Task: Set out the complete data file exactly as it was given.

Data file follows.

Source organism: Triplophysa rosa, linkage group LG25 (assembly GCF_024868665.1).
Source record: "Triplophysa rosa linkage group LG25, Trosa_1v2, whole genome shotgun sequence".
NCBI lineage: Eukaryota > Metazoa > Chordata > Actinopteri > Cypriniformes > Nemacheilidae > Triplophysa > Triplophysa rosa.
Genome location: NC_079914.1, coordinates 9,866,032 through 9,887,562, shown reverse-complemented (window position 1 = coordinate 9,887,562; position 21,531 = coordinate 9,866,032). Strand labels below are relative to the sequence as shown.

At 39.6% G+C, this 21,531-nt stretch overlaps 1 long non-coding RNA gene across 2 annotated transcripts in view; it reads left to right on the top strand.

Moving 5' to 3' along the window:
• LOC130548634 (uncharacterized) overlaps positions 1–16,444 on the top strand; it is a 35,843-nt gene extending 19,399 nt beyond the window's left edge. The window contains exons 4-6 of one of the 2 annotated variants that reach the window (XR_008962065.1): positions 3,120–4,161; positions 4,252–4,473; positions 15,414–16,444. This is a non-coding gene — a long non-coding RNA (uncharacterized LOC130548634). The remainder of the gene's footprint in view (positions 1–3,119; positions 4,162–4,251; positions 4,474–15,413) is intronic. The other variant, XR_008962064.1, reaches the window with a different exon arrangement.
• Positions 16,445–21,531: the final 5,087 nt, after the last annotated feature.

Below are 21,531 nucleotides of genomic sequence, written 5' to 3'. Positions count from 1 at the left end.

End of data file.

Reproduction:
Source organism: Triplophysa rosa, linkage group LG25 (assembly GCF_024868665.1).
Source record: "Triplophysa rosa linkage group LG25, Trosa_1v2, whole genome shotgun sequence".
NCBI lineage: Eukaryota > Metazoa > Chordata > Actinopteri > Cypriniformes > Nemacheilidae > Triplophysa > Triplophysa rosa.
Genome location: NC_079914.1, coordinates 9,866,032 through 9,887,562, shown reverse-complemented (window position 1 = coordinate 9,887,562; position 21,531 = coordinate 9,866,032). Strand labels below are relative to the sequence as shown.

At 39.6% G+C, this 21,531-nt stretch overlaps 1 long non-coding RNA gene across 2 annotated transcripts in view; it reads left to right on the top strand.

Moving 5' to 3' along the window:
• LOC130548634 (uncharacterized) overlaps positions 1–16,444 on the top strand; it is a 35,843-nt gene extending 19,399 nt beyond the window's left edge. The window contains exons 4-6 of one of the 2 annotated variants that reach the window (XR_008962065.1): positions 3,120–4,161; positions 4,252–4,473; positions 15,414–16,444. This is a non-coding gene — a long non-coding RNA (uncharacterized LOC130548634). The remainder of the gene's footprint in view (positions 1–3,119; positions 4,162–4,251; positions 4,474–15,413) is intronic. The other variant, XR_008962064.1, reaches the window with a different exon arrangement.
• Positions 16,445–21,531: the final 5,087 nt, after the last annotated feature.

Below are 21,531 nucleotides of genomic sequence, written 5' to 3'. Positions count from 1 at the left end.